Sudan court orders end to nationwide internet blackout
"Communications with Zain and other companies confirm that they are working on restoring services," lawyer Abdu al-Adhim Hassan told The New Arab, adding that the court order is "a victory for the Sudanese people."
Sudan's de facto ruling military council cut internet services because it said they "posed a threat to national security."
Crowds of protesters were violently dispersed on June 3 by men in military fatigues, who stormed a weeks-long protest camp outside the army headquarters in Khartoum where they had camped to demand that the generals step down.
Military council spokesman General Shamseddine Kabbashi said at the time that social media "represents a threat for the security of the country and we will not allow that".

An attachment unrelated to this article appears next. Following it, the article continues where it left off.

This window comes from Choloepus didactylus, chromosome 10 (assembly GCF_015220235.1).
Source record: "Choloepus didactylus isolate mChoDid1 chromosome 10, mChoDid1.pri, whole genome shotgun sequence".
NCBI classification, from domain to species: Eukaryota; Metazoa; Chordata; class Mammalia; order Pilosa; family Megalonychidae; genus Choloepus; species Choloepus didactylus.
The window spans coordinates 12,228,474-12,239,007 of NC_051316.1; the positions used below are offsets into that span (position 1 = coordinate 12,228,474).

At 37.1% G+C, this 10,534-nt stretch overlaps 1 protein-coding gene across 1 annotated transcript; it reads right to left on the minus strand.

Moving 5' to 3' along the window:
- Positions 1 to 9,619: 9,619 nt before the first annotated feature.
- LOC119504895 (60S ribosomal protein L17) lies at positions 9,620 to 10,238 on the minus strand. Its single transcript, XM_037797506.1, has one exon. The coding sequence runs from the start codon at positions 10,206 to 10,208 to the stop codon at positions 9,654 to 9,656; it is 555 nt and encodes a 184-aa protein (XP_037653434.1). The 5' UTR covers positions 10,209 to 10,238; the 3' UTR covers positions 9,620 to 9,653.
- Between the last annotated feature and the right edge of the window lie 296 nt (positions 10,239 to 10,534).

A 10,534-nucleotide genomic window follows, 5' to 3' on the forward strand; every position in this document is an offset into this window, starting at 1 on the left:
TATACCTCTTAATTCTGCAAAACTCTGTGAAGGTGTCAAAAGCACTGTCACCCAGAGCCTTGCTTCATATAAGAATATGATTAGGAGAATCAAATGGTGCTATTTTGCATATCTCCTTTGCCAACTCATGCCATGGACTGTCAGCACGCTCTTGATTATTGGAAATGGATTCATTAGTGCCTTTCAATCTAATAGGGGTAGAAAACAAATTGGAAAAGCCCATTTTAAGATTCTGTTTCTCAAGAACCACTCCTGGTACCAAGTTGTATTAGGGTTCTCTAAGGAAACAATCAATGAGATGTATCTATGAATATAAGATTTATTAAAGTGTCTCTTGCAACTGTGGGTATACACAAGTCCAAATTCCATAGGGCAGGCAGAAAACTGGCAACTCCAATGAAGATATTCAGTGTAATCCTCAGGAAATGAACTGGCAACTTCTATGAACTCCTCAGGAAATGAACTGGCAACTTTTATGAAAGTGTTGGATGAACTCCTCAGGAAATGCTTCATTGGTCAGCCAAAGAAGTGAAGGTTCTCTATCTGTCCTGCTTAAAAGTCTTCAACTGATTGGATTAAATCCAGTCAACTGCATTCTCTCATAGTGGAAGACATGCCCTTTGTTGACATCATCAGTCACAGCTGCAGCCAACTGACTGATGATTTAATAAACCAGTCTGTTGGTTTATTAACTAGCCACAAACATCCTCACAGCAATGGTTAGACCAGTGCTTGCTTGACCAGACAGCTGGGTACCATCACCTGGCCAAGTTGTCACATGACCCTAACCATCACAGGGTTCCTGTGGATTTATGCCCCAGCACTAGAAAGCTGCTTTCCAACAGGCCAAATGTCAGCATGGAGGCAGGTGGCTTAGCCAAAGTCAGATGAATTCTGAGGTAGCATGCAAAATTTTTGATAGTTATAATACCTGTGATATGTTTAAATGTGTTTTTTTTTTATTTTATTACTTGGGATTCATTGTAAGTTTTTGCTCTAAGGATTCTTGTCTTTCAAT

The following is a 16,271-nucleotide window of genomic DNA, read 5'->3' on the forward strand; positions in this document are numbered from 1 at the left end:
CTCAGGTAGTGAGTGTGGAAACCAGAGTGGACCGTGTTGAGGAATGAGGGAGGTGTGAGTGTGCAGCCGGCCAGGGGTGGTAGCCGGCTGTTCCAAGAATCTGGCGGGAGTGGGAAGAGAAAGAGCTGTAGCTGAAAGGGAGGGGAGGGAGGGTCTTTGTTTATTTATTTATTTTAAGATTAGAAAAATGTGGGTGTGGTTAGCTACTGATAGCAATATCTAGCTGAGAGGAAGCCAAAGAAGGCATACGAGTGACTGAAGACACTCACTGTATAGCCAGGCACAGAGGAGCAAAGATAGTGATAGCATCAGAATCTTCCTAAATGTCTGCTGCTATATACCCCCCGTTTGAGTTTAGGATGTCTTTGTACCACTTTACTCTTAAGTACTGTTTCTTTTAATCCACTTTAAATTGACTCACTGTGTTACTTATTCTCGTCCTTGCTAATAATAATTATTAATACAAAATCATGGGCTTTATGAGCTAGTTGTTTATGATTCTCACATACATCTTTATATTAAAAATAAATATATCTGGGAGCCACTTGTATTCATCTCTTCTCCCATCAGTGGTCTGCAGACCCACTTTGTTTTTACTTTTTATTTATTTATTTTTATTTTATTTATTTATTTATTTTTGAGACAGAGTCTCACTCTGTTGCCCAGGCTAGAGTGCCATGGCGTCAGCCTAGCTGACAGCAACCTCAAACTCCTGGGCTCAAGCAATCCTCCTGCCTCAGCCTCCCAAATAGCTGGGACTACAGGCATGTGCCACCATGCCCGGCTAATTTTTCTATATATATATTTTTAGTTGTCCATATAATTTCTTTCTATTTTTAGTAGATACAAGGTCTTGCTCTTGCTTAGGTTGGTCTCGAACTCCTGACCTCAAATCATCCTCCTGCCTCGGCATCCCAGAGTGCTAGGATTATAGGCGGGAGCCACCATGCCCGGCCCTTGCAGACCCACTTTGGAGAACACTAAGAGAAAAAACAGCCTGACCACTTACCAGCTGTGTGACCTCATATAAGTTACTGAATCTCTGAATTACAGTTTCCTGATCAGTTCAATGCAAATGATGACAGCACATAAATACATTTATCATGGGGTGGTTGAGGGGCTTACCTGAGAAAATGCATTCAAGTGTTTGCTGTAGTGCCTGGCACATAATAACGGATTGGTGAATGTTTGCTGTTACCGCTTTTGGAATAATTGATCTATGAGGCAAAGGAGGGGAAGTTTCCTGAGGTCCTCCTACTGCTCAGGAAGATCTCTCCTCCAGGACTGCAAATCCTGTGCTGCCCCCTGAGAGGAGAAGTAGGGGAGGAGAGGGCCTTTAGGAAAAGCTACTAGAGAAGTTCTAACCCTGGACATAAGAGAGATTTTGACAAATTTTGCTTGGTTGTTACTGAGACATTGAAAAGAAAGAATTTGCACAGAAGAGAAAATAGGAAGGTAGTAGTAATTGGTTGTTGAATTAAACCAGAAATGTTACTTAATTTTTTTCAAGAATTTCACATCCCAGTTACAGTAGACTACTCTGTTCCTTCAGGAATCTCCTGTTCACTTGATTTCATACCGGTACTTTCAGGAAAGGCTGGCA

Following the measure, the citizen-led Forces for Freedom and Change (FFC), a coalition of opposition groups that has represented the protesters in recent months, set restoration of the internet as one of the conditions to resume negotiations with the military council.
The internet blockade was an attempt to quell new protests against the generals, who have so far resisted handing power to a civilian administration as demanded by demonstrators, protest leaders say.
Tens of thousands of protesters were mobilised through online social media apps during the months-long campaign against the now ousted leader Omar al-Bashir.
Protest leaders have resorted to neighbourhood campaigns to keep their movement alive, with activists mobilising supporters in night-time gatherings, witnesses said.
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